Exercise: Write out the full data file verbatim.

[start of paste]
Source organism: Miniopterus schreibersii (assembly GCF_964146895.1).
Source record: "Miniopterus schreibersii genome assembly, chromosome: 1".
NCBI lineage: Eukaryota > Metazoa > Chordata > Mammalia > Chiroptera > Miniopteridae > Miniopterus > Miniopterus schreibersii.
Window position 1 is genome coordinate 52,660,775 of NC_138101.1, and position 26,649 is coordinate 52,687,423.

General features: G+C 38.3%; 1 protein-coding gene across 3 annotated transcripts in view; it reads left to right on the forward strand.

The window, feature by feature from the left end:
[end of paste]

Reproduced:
Source organism: Miniopterus schreibersii (assembly GCF_964146895.1).
Source record: "Miniopterus schreibersii genome assembly, chromosome: 1".
NCBI lineage: Eukaryota > Metazoa > Chordata > Mammalia > Chiroptera > Miniopteridae > Miniopterus > Miniopterus schreibersii.
Window position 1 is genome coordinate 52,660,775 of NC_138101.1, and position 26,649 is coordinate 52,687,423.

General features: G+C 38.3%; 1 protein-coding gene across 3 annotated transcripts in view; it reads left to right on the forward strand.

The window, feature by feature from the left end: